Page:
When the COVID-19 pandemic broke out in Wuhan, China, researchers in the lab of Olivier Gevaert, assistant professor of medicine and of biomedical data science at Stanford, wondered if their work with quantitative image analysis (also known as radiomics) and data fusion might be transferable to the COVID context.
Gevaert and his colleagues had previously shown that radiomics features in a lung CT could point toward different prognoses for lung cancer patients. Might a similar approach help predict the prognoses of COVID patients? And by fusing radiomics data with patients’ clinical information and lab test results, might the predictions improve further?
Read the full study: AI-based Analysis of CT Images for Rapid Triage of COVID-19 Patients
The answer to these questions proved to be “yes.” Using a dataset obtained from China, Gevaert, a Stanford HAI faculty member, and his team found that quantitative analysis of COVID patients’ CT scans was better able to predict an intensive care stay, use of a mechanical ventilator, or death than any other available data types alone, including a human radiologist’s reading of the CT, clinical information, or laboratory data. And when the radiomics data was fused with the clinical and laboratory data, the predictions were even more accurate. The work was published in Nature in April of 2021.
It’s worth noting, Gevaert says, that this was an observational study using retrospective data. Much more work is needed before the model can be deployed in hospitals, including validation in non-Asian populations and randomized clinical trials to determine whether the predictions should lead to redistribution of medical resources or different treatment decisions.
Although this additional work will take time, Gevaert thinks it’s possible that the project will prove useful to hospitals before the pandemic is over. But if not, the research nevertheless reinforces the value of radiomics and data fusion techniques. And because the methods are generic, they can be applied to other diseases. “Even if this doesn’t affect the pandemic directly, it’s another demonstration that quantitative analysis of CT imaging data can be a complementary source of biomarkers that can be used for prognosis or treatment,” he says.
A Two-Step Approach: Radiomics Plus Data Fusion
At the start of the COVID-19 pandemic, there was a spike of interest in working with COVID data among the graduate students and postdocs who worked in Gevaert’s lab, including visiting radiologist Peiyi (Penny) Xie, Stanford graduate students Xianghao (Sam) Zhan and Yiheng (Terry) Li, and visiting graduate student Qinmei Xu, who was associated with Jinling Hospital in Nanjing, China. Through Xu’s connections, the team obtained a dataset covering more than 3,000 confirmed COVID patients who were admitted to a network of 39 hospitals in China during the first three months of 2020. These data included not only CT scans, clinical records, and lab tests from the time of admission but also follow-up information about how sick the patients became.
The team focused on using all the various types of admissions data to predict three events of increasing severity – ICU admission, ventilator use, and then death – at least 48 hours after admission. “If a patient is in bad shape and is admitted to the ICU almost immediately, that’s a pretty easy prediction,” Gevaert says. “We wanted to have some sort of threshold for predicting the more distant future.”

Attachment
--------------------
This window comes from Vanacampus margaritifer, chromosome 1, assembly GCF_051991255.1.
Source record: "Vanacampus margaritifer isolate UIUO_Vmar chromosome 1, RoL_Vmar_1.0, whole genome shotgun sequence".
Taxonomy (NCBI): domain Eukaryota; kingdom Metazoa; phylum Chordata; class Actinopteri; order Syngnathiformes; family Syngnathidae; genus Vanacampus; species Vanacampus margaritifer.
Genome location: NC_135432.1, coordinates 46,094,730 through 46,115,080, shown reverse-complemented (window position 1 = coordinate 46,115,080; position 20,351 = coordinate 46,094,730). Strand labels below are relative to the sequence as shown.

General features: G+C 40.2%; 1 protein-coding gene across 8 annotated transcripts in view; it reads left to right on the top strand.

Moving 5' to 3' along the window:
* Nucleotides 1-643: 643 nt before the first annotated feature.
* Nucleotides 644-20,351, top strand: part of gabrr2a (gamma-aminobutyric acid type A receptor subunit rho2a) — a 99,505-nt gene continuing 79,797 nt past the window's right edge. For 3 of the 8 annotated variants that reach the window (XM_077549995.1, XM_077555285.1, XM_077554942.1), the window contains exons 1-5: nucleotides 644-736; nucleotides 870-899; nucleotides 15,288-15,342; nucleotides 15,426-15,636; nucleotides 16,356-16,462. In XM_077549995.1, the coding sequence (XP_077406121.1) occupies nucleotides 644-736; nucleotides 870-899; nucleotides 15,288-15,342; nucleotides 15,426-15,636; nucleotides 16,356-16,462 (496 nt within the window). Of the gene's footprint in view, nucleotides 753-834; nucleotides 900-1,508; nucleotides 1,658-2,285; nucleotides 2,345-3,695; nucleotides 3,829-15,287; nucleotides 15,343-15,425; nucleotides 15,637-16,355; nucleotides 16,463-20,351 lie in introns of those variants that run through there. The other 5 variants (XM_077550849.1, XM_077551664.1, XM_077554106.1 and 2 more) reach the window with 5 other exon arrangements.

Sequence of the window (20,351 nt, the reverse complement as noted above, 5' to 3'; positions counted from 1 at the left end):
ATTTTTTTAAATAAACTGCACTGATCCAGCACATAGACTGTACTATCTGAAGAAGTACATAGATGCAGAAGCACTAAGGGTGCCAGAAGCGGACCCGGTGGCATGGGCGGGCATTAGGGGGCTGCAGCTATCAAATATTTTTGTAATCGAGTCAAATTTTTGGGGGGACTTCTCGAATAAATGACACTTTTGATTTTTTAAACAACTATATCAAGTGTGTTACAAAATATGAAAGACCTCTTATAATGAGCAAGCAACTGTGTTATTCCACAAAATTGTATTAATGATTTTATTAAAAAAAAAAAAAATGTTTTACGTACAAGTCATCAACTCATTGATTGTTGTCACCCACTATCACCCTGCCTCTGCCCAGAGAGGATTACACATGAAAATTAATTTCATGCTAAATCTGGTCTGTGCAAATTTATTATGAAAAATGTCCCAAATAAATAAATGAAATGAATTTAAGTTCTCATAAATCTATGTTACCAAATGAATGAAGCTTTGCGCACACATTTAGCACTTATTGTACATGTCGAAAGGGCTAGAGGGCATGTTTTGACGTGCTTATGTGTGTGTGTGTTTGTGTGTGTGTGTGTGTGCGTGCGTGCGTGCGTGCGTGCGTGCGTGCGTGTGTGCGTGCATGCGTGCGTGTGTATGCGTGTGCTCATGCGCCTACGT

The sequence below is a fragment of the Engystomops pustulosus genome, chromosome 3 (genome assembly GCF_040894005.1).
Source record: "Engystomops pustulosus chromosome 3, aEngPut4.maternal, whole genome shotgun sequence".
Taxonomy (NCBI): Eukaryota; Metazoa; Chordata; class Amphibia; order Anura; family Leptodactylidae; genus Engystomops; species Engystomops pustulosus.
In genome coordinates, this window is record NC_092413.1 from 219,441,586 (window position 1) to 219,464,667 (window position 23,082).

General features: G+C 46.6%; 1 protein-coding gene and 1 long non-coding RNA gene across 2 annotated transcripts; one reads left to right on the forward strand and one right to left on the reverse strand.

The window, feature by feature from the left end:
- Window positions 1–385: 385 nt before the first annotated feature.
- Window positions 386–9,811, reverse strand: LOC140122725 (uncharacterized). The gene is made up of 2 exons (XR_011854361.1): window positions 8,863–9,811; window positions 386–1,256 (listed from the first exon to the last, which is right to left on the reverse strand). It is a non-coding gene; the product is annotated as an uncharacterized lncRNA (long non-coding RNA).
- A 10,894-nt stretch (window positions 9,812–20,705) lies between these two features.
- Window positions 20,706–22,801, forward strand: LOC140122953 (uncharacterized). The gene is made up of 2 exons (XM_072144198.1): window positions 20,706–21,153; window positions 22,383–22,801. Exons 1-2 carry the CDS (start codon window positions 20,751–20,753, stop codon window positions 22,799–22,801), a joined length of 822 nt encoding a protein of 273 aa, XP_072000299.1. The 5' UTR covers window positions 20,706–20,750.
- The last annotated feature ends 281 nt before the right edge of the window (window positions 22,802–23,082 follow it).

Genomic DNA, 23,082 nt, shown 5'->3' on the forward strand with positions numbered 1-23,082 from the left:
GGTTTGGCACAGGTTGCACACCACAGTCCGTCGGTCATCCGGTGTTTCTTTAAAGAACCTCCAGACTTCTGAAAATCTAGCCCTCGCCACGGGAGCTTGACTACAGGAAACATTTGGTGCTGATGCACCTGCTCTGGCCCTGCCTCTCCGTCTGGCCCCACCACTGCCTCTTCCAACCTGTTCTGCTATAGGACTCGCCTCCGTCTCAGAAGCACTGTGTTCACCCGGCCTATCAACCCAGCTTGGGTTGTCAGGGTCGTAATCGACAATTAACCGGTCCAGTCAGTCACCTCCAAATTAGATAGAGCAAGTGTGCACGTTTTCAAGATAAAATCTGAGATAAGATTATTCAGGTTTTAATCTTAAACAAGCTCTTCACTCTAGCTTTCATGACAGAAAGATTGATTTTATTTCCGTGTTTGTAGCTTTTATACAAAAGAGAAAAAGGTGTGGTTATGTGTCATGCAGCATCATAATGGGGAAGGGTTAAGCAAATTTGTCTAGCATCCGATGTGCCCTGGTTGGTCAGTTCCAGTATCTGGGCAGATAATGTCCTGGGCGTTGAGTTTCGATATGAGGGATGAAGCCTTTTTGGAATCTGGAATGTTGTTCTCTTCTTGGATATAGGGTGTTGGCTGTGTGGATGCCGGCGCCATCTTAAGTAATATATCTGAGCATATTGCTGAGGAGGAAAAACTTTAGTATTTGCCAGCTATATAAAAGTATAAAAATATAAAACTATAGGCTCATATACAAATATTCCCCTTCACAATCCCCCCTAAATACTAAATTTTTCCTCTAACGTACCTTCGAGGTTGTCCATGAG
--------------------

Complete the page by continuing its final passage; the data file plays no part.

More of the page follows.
The first step was to analyze the CT images using machine learning. This was done in two stages: identifying lung lesions using automated image segmentation (confirmed by radiologists); and extracting radiomics features to identify characteristics of those lesions that might be predictive of patient prognosis.
Certain features extracted using radiomics, such as shape, size, or mean intensity of a lesion’s brightness, are more easily interpretable than others, such as equations representing different types of textures. But when compared with features that were manually annotated by radiologists, the features selected by the algorithm were superior predictors of prognosis. “We don’t necessarily know what the biology behind it is, but it is clear that there are biomarkers in images that perhaps a radiologist cannot observe,” Gevaert says, similar to his lab’s work on CT images of lung cancer patients.
The team then merged the radiomics features with other data that were predictive of prognosis, such as age, gender, lymphocyte markers, and other lab results. “Taking the clinical data, labs, and demographic information, and combining that with the imaging, improves the performance of the model,” Gevaert says.
Next Steps: Validation
Gevaert would like to validate the work in a non-Asian population, but finding a dataset has proven challenging. CT hasn’t been widely used on COVID patients in the United States, and a European dataset that seemed promising didn’t include necessary information about what happened to the patients after admission. “We’re still trying to pursue validation of this model in additional populations,” Gevaert says. “But we have also made the models available so that anyone who has access to the COVID patient CT and follow-up data can test our models.”
Gevaert recognizes that the pace of science has been frustrating for the public. “There’s a craving for new results because people want to go back to their normal lives,” he says. “But going from code to clinic takes time – probably longer than people want.”
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